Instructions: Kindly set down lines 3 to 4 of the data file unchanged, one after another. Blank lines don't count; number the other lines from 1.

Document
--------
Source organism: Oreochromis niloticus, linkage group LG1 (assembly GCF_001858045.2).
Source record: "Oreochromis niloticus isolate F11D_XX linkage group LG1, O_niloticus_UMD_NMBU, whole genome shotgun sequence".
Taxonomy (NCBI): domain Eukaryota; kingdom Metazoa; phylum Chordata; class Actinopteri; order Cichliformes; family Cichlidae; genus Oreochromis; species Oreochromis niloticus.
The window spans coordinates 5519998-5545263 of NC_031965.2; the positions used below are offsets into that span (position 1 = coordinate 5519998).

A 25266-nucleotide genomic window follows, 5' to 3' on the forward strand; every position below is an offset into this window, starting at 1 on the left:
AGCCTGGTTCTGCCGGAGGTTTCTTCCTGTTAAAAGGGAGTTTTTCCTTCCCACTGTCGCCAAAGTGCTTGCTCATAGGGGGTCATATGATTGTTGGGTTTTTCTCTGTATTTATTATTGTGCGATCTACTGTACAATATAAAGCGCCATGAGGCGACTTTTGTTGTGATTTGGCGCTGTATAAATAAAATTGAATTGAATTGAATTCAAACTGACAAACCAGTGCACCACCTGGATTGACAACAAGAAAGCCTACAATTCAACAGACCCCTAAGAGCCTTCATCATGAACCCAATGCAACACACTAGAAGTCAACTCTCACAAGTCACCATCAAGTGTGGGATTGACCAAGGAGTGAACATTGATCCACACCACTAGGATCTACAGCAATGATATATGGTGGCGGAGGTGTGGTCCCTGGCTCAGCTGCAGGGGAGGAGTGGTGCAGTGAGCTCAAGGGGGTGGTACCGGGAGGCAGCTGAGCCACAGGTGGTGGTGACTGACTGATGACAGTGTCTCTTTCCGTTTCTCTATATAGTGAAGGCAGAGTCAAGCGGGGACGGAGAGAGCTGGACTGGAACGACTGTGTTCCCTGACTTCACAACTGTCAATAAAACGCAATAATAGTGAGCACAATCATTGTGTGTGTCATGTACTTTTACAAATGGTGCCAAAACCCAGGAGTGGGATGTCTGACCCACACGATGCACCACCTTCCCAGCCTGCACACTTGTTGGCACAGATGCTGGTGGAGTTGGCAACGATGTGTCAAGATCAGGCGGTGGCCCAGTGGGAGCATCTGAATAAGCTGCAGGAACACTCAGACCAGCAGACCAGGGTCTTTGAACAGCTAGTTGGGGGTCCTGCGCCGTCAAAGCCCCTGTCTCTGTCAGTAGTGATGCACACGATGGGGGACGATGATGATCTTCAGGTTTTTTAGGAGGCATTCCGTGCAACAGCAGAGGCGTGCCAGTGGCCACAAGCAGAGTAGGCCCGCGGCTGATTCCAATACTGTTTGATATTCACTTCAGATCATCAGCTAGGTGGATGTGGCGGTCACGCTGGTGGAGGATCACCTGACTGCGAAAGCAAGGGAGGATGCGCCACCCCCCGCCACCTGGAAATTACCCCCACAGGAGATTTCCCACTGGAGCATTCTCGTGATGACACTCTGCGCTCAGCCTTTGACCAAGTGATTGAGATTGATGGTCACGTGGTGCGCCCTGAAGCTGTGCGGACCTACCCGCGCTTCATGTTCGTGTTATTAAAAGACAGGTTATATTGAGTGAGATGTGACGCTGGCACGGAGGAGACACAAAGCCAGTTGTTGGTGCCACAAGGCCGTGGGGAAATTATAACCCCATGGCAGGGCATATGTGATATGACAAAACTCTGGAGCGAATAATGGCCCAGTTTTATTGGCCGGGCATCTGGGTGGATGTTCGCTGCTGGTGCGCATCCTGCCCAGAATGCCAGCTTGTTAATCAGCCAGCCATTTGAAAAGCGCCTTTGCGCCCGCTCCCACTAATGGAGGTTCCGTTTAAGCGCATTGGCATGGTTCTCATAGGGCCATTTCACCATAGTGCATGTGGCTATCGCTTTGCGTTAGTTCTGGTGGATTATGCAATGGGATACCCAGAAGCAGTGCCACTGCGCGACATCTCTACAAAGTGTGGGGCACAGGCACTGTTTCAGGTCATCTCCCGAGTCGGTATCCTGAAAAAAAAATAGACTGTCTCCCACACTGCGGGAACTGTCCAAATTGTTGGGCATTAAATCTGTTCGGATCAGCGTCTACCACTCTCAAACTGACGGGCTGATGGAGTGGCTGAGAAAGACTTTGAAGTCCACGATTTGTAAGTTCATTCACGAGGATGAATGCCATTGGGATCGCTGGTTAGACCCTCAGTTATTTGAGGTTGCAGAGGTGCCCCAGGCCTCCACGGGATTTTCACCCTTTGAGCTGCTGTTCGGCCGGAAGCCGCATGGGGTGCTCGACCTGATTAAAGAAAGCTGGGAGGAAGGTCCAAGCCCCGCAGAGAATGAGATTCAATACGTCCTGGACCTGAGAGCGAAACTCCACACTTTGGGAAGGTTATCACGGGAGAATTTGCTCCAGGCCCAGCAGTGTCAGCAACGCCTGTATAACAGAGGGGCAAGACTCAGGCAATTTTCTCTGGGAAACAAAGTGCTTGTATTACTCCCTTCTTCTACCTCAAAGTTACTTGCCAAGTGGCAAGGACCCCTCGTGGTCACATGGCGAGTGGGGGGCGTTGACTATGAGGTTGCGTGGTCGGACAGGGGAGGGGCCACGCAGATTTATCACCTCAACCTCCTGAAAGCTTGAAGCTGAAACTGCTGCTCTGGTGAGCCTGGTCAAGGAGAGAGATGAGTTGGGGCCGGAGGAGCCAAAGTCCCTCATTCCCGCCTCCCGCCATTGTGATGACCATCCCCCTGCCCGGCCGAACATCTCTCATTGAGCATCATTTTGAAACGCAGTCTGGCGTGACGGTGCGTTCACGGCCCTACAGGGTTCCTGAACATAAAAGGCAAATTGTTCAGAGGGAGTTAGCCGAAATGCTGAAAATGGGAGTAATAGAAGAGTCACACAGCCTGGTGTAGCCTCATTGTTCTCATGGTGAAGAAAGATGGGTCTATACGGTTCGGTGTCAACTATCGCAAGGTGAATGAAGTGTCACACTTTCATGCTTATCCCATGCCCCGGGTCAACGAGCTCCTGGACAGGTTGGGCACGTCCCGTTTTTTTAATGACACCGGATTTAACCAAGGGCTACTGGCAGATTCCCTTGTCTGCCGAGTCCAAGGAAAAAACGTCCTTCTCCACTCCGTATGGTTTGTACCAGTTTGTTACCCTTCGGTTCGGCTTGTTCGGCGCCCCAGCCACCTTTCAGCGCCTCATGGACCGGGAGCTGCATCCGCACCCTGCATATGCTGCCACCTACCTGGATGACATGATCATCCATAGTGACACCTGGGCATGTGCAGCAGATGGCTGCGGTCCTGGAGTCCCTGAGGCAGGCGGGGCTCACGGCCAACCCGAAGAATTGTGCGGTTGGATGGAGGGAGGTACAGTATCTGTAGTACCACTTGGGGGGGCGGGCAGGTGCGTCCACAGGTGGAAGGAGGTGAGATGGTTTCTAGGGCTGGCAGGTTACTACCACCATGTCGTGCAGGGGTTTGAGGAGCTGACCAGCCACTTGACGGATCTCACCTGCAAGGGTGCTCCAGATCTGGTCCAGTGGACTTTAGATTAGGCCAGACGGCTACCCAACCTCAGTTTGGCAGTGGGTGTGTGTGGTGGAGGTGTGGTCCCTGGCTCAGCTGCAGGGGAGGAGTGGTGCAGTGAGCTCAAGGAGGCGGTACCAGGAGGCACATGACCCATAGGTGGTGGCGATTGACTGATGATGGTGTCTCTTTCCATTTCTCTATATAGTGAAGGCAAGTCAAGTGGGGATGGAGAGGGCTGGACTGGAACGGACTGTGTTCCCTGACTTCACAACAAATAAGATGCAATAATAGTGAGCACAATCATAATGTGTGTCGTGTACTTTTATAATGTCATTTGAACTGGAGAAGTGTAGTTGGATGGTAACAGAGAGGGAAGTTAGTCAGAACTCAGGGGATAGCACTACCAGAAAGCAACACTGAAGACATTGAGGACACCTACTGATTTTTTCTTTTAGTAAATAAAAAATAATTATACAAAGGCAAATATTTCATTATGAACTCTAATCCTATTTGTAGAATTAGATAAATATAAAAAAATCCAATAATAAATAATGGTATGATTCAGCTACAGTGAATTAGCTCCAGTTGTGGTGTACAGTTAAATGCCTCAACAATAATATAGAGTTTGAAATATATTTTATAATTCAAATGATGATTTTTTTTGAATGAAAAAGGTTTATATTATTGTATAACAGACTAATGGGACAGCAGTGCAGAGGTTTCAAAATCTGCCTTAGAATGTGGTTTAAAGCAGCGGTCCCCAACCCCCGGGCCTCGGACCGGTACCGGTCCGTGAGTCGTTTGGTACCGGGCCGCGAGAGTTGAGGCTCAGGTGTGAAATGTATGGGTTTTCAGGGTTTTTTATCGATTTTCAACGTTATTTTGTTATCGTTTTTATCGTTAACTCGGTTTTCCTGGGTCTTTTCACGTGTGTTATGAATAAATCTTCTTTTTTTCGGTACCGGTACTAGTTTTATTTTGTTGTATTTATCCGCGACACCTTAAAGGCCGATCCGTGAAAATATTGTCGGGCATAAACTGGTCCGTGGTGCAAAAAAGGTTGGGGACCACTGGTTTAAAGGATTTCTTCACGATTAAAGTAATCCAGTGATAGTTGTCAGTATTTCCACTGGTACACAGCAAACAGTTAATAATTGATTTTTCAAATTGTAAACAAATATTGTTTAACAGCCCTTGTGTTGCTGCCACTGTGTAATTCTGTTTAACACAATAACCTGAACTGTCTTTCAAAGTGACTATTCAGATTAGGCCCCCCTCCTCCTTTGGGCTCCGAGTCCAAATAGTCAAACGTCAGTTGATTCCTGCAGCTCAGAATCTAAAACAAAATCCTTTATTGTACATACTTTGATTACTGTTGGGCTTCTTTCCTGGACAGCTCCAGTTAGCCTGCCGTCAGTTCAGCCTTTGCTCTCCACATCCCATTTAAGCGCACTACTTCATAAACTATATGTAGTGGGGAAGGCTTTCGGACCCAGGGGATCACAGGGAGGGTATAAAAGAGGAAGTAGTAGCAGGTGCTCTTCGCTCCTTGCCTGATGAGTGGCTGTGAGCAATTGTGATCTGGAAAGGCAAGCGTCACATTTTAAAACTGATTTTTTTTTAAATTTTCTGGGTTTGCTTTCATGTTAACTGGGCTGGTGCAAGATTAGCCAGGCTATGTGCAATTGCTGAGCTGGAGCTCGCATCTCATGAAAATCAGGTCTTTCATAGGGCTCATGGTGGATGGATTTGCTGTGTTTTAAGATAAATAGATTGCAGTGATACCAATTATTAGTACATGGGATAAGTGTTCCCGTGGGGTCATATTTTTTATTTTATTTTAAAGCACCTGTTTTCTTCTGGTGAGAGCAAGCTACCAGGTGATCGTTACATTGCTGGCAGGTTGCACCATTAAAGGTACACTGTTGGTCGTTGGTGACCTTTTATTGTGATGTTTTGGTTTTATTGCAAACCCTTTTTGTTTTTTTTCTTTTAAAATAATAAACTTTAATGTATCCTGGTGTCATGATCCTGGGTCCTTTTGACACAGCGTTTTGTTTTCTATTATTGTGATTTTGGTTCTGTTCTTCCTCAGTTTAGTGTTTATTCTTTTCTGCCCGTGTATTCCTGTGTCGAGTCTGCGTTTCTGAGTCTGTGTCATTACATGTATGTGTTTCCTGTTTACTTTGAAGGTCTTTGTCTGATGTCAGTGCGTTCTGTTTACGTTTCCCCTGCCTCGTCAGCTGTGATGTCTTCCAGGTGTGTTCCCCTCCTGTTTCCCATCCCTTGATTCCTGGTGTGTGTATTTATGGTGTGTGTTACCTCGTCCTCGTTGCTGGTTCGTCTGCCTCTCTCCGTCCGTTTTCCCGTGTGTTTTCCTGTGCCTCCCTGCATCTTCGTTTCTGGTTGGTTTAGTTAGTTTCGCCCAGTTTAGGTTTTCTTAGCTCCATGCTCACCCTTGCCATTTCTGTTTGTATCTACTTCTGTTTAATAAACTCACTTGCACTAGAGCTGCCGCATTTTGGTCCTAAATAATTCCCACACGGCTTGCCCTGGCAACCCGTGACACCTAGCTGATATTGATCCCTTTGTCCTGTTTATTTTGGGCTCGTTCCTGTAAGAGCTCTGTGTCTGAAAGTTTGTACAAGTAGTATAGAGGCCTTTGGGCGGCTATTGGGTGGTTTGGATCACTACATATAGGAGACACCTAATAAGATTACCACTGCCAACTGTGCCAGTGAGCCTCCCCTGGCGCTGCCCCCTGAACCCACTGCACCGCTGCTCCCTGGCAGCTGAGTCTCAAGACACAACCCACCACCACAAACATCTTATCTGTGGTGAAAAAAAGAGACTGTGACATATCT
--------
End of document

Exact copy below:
Taxonomy (NCBI): domain Eukaryota; kingdom Metazoa; phylum Chordata; class Actinopteri; order Cichliformes; family Cichlidae; genus Oreochromis; species Oreochromis niloticus.
The window spans coordinates 5519998-5545263 of NC_031965.2; the positions used below are offsets into that span (position 1 = coordinate 5519998).